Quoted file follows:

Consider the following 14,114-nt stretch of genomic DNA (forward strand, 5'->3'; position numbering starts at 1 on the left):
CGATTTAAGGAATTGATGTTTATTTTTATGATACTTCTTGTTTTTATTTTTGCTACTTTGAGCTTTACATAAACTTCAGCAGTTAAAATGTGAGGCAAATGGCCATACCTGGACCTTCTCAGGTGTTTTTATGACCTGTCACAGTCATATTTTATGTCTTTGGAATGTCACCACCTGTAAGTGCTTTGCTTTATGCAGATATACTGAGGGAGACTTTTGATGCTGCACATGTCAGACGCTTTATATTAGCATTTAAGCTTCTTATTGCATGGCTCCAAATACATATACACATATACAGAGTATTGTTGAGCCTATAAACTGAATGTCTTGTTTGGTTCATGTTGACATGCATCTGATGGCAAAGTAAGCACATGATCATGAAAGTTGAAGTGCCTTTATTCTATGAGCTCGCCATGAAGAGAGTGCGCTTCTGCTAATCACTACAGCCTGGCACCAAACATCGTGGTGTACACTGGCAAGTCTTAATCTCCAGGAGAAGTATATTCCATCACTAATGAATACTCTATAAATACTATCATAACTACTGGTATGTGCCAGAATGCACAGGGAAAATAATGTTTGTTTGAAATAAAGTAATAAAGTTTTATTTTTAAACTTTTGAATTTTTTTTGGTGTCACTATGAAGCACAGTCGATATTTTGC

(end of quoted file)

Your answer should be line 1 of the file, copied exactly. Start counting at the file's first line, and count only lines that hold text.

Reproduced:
Consider the following 14,114-nt stretch of genomic DNA (forward strand, 5'->3'; position numbering starts at 1 on the left):